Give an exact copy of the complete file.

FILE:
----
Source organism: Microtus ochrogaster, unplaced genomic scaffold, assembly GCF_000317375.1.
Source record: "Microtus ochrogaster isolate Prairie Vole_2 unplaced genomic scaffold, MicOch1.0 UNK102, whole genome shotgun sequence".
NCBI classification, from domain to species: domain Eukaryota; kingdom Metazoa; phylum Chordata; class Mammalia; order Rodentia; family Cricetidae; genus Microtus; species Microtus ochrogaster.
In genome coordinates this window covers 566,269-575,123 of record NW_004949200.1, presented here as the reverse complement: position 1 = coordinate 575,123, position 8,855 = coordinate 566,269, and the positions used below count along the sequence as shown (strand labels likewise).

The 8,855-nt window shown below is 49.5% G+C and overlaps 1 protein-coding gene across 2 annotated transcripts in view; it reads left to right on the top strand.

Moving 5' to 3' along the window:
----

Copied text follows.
Source organism: Microtus ochrogaster, unplaced genomic scaffold, assembly GCF_000317375.1.
Source record: "Microtus ochrogaster isolate Prairie Vole_2 unplaced genomic scaffold, MicOch1.0 UNK102, whole genome shotgun sequence".
NCBI classification, from domain to species: domain Eukaryota; kingdom Metazoa; phylum Chordata; class Mammalia; order Rodentia; family Cricetidae; genus Microtus; species Microtus ochrogaster.
In genome coordinates this window covers 566,269-575,123 of record NW_004949200.1, presented here as the reverse complement: position 1 = coordinate 575,123, position 8,855 = coordinate 566,269, and the positions used below count along the sequence as shown (strand labels likewise).

The 8,855-nt window shown below is 49.5% G+C and overlaps 1 protein-coding gene across 2 annotated transcripts in view; it reads left to right on the top strand.

Moving 5' to 3' along the window: